We commemorate the million dead on April 15. I’m eight when I see my first film filled with beheaded intellectuals and uncovered mass graves. I give presentations to my suburban classmates on the Armenian Genocide when given a school project About Myself.
“Are you a terrorist?” my classmates asked. This was Ronald Reagan’s 1980’s and Iran-Contra was well underway.
“We’re Armenian. My father is a rug dealer,” I offer.
“A Drug Dealer?”
I hope that my essays and presentations will tell my peers for that I’m Armenian, not Iranian, from immigrants, not terrorists. Because my family knows Iranian families, too, I know that not all Iranians have bombs in their trunks.
I try my best to explain the political complexities that come with Turkish Denial.
It was a war, the modern Turkish government contends.
But how does a kid take on the government of Turkey?
The answer is that I couldn’t.
The denial of a people’s sorrow runs like the rivers Euphrates and Tigris, through the generations. 1915 is where I believe grief became engrained in my family’s DNA.
…Armenians had been introduced to the Bible’s legend of the Garden of Eden and had concluded the Euphrates and the Tigris Rivers, with their sources in the Highland, flowed into the Garden of Eden. From this…Armenians came to believe that they were specially connected to the lands described in Genesis 2:8-15. (Abrahamian 28-29)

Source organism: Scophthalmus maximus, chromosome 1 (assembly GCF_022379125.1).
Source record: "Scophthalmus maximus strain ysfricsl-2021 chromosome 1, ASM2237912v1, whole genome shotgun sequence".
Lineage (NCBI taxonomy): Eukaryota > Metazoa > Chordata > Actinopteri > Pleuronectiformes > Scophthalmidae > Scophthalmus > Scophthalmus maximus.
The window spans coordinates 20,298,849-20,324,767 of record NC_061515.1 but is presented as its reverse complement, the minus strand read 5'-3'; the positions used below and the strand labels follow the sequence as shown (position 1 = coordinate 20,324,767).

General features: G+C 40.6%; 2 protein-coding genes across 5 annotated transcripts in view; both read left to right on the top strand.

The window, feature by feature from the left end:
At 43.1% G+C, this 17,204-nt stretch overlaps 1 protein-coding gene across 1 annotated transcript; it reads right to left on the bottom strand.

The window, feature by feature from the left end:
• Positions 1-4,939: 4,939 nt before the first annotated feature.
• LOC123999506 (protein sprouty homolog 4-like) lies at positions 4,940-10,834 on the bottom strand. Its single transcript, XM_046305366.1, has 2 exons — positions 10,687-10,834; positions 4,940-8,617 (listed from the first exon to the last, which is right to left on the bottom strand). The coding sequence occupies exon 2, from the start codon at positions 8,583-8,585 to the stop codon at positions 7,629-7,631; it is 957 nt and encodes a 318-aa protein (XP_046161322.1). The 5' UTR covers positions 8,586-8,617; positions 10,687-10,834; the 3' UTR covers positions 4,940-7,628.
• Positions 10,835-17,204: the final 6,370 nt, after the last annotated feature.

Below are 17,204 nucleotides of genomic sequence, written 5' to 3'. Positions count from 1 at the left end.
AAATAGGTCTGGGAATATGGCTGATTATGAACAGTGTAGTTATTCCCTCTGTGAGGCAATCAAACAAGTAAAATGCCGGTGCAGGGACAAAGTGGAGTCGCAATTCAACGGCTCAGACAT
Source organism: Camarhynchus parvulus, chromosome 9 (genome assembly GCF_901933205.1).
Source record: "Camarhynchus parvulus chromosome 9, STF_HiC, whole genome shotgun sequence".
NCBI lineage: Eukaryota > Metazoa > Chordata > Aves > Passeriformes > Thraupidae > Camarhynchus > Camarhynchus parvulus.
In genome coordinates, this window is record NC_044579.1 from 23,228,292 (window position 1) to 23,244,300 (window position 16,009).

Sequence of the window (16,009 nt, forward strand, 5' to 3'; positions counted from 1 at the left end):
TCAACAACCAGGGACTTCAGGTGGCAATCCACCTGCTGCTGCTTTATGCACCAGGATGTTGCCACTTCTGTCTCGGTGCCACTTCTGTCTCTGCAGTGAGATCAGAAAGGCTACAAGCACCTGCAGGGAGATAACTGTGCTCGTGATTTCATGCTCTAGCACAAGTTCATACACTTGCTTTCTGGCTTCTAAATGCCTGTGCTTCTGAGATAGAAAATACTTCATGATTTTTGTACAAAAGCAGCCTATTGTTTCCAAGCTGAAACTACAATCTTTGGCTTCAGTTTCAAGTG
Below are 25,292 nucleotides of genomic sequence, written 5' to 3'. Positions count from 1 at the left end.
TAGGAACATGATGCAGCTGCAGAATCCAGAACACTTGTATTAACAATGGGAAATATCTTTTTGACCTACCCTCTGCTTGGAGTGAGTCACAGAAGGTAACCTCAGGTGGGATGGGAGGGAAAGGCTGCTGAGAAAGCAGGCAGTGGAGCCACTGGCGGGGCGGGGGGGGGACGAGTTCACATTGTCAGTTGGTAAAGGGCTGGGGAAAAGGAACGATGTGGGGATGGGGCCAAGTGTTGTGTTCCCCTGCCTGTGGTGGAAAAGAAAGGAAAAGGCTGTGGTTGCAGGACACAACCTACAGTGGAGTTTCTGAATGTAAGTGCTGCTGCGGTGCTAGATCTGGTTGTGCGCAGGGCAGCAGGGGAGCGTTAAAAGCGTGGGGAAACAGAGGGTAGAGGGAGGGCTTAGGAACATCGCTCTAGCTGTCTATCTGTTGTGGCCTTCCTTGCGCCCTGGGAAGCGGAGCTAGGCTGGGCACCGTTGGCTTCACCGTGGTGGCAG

Being exiled from your homeland, without reparations, affects us, the great, great grandchildren of victimization. How does this affect one’s outlook on life in general? How do we carry the burden? One answer is that personal sorrow on top of the greater grief is almost too much to bear.
I live through cancer and my Armenian father’s cancer, the cancers overlapping. My extended Armenian family, no stranger to illness. Many cancers and early deaths pepper our familial landscape, black specks on hills and valleys. My grandmother, the matriarch of the family, grew older and sadder after each funeral. My father’s eventual death, too much for her to bear in the end, her eyes perpetually swollen. My grandmother had already lost a son, Vahe in his twenties to kidney disease, her brothers, her husband, and now a second son. Even the strong need rest.